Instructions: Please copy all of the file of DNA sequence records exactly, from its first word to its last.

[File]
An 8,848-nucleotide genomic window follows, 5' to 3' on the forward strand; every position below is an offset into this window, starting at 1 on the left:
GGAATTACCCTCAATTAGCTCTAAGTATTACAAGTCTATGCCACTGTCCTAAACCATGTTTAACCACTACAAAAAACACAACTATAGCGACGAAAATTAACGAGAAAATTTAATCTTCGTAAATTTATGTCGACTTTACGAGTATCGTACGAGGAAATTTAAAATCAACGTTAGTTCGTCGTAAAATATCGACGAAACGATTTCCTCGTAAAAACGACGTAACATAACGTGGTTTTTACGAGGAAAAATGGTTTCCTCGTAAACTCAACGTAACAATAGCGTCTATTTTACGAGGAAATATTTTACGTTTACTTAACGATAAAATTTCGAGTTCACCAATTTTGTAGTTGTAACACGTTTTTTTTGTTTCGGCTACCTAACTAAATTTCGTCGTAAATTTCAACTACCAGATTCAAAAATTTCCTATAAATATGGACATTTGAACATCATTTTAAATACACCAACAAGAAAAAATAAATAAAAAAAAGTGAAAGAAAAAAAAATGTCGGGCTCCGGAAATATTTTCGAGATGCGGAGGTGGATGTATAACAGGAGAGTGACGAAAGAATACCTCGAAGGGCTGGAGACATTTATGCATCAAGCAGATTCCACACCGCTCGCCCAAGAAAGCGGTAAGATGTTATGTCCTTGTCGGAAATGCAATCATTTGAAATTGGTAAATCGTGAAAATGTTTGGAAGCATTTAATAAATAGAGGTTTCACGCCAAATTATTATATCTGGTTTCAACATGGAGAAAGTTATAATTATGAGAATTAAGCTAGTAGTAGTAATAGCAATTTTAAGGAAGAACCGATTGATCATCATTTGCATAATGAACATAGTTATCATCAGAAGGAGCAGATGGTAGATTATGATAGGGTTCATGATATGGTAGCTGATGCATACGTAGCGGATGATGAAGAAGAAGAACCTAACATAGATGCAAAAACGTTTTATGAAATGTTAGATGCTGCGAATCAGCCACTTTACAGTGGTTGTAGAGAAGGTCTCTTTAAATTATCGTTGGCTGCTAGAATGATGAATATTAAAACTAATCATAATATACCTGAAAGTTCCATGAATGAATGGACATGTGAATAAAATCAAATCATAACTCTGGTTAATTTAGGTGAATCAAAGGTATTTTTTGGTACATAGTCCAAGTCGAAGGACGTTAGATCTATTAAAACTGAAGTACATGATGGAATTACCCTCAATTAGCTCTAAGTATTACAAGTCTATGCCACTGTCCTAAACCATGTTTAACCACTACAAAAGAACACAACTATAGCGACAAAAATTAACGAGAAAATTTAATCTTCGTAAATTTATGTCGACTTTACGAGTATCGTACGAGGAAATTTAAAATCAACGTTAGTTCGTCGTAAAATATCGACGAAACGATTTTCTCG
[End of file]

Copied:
An 8,848-nucleotide genomic window follows, 5' to 3' on the forward strand; every position below is an offset into this window, starting at 1 on the left:
GGAATTACCCTCAATTAGCTCTAAGTATTACAAGTCTATGCCACTGTCCTAAACCATGTTTAACCACTACAAAAAACACAACTATAGCGACGAAAATTAACGAGAAAATTTAATCTTCGTAAATTTATGTCGACTTTACGAGTATCGTACGAGGAAATTTAAAATCAACGTTAGTTCGTCGTAAAATATCGACGAAACGATTTCCTCGTAAAAACGACGTAACATAACGTGGTTTTTACGAGGAAAAATGGTTTCCTCGTAAACTCAACGTAACAATAGCGTCTATTTTACGAGGAAATATTTTACGTTTACTTAACGATAAAATTTCGAGTTCACCAATTTTGTAGTTGTAACACGTTTTTTTTGTTTCGGCTACCTAACTAAATTTCGTCGTAAATTTCAACTACCAGATTCAAAAATTTCCTATAAATATGGACATTTGAACATCATTTTAAATACACCAACAAGAAAAAATAAATAAAAAAAAGTGAAAGAAAAAAAAATGTCGGGCTCCGGAAATATTTTCGAGATGCGGAGGTGGATGTATAACAGGAGAGTGACGAAAGAATACCTCGAAGGGCTGGAGACATTTATGCATCAAGCAGATTCCACACCGCTCGCCCAAGAAAGCGGTAAGATGTTATGTCCTTGTCGGAAATGCAATCATTTGAAATTGGTAAATCGTGAAAATGTTTGGAAGCATTTAATAAATAGAGGTTTCACGCCAAATTATTATATCTGGTTTCAACATGGAGAAAGTTATAATTATGAGAATTAAGCTAGTAGTAGTAATAGCAATTTTAAGGAAGAACCGATTGATCATCATTTGCATAATGAACATAGTTATCATCAGAAGGAGCAGATGGTAGATTATGATAGGGTTCATGATATGGTAGCTGATGCATACGTAGCGGATGATGAAGAAGAAGAACCTAACATAGATGCAAAAACGTTTTATGAAATGTTAGATGCTGCGAATCAGCCACTTTACAGTGGTTGTAGAGAAGGTCTCTTTAAATTATCGTTGGCTGCTAGAATGATGAATATTAAAACTAATCATAATATACCTGAAAGTTCCATGAATGAATGGACATGTGAATAAAATCAAATCATAACTCTGGTTAATTTAGGTGAATCAAAGGTATTTTTTGGTACATAGTCCAAGTCGAAGGACGTTAGATCTATTAAAACTGAAGTACATGATGGAATTACCCTCAATTAGCTCTAAGTATTACAAGTCTATGCCACTGTCCTAAACCATGTTTAACCACTACAAAAGAACACAACTATAGCGACAAAAATTAACGAGAAAATTTAATCTTCGTAAATTTATGTCGACTTTACGAGTATCGTACGAGGAAATTTAAAATCAACGTTAGTTCGTCGTAAAATATCGACGAAACGATTTTCTCG